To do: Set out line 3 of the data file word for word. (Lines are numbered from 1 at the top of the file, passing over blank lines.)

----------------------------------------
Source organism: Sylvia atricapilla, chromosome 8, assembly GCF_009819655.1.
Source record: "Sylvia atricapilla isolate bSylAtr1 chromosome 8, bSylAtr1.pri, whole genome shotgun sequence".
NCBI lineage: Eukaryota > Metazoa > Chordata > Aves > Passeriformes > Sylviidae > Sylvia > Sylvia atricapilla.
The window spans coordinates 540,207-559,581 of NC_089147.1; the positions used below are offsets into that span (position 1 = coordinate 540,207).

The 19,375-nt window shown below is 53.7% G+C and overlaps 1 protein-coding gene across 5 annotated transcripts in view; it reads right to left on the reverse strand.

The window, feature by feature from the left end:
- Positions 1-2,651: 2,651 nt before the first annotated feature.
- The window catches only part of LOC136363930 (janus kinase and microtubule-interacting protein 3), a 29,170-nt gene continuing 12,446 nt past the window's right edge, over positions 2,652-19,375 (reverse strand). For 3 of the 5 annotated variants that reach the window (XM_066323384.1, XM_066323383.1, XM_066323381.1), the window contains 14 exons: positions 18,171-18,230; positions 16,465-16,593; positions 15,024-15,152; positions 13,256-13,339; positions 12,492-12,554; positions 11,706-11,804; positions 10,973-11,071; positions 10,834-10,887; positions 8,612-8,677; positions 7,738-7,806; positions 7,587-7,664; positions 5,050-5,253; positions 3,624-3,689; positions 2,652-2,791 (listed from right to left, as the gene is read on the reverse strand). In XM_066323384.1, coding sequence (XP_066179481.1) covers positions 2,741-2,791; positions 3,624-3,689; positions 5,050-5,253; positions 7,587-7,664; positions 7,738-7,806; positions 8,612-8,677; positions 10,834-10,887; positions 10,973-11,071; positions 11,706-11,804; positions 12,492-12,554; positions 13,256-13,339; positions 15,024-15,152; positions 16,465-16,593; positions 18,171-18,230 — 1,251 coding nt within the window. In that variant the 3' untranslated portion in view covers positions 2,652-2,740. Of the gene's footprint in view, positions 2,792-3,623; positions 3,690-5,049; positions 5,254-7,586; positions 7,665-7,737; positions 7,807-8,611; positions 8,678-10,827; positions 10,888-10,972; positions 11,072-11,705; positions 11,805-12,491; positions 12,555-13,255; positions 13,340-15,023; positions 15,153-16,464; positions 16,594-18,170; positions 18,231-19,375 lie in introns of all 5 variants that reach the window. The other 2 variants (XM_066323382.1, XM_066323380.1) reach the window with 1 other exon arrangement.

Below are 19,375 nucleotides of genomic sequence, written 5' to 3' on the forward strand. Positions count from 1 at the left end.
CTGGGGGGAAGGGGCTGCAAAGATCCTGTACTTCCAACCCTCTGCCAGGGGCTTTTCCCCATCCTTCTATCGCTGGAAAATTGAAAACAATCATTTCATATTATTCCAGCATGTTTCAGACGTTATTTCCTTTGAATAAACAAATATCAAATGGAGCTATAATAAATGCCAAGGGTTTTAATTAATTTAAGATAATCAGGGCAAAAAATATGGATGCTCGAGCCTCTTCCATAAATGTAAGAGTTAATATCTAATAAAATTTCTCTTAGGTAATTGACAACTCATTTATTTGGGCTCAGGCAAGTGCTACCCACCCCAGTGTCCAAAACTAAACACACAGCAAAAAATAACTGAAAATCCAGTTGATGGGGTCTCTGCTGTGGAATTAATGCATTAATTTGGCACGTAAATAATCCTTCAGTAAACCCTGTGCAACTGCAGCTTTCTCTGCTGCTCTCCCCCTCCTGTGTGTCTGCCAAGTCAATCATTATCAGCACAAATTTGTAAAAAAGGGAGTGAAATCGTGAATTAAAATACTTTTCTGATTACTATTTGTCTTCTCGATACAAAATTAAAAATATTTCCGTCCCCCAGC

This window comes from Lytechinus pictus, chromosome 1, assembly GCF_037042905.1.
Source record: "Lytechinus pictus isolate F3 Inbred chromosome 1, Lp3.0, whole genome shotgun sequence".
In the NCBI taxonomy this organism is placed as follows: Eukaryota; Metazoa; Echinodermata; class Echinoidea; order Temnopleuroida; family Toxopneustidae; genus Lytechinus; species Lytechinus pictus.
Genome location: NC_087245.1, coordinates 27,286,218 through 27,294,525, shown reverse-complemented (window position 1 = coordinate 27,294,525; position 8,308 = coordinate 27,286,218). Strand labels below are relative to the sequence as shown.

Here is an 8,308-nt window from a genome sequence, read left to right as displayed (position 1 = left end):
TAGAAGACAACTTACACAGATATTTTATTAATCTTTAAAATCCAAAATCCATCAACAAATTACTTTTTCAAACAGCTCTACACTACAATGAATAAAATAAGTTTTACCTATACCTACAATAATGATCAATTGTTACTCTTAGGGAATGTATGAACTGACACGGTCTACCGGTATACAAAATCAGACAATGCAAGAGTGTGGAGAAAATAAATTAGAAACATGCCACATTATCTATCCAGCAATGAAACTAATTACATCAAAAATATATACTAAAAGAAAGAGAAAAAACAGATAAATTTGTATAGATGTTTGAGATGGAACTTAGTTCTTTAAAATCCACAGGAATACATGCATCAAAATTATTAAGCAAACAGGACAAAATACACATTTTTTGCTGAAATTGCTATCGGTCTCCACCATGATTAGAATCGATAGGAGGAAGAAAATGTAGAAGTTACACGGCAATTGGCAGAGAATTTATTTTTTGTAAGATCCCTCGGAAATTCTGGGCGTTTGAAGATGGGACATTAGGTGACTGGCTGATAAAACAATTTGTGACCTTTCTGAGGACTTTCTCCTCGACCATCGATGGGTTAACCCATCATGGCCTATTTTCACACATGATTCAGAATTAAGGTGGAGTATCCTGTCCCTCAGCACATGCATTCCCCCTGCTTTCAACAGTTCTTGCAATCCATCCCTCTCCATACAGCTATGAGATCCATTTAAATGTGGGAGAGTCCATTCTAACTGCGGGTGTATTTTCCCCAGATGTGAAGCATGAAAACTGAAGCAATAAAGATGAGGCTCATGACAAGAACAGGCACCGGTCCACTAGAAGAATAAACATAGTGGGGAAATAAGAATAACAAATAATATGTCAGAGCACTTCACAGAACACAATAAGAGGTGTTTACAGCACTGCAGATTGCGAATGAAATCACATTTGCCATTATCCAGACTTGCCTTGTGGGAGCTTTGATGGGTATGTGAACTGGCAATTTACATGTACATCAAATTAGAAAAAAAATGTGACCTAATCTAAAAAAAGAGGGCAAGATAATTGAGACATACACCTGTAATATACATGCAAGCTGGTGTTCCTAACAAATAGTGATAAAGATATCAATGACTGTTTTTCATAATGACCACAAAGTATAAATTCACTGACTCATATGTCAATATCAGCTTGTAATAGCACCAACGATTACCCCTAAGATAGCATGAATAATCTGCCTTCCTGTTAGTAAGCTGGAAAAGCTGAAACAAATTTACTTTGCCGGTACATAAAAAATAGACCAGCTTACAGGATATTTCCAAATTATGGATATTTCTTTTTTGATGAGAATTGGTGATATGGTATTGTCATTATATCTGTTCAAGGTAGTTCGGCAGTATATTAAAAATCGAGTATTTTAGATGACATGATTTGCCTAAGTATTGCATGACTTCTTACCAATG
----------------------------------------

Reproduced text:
NCBI lineage: Eukaryota > Metazoa > Chordata > Aves > Passeriformes > Sylviidae > Sylvia > Sylvia atricapilla.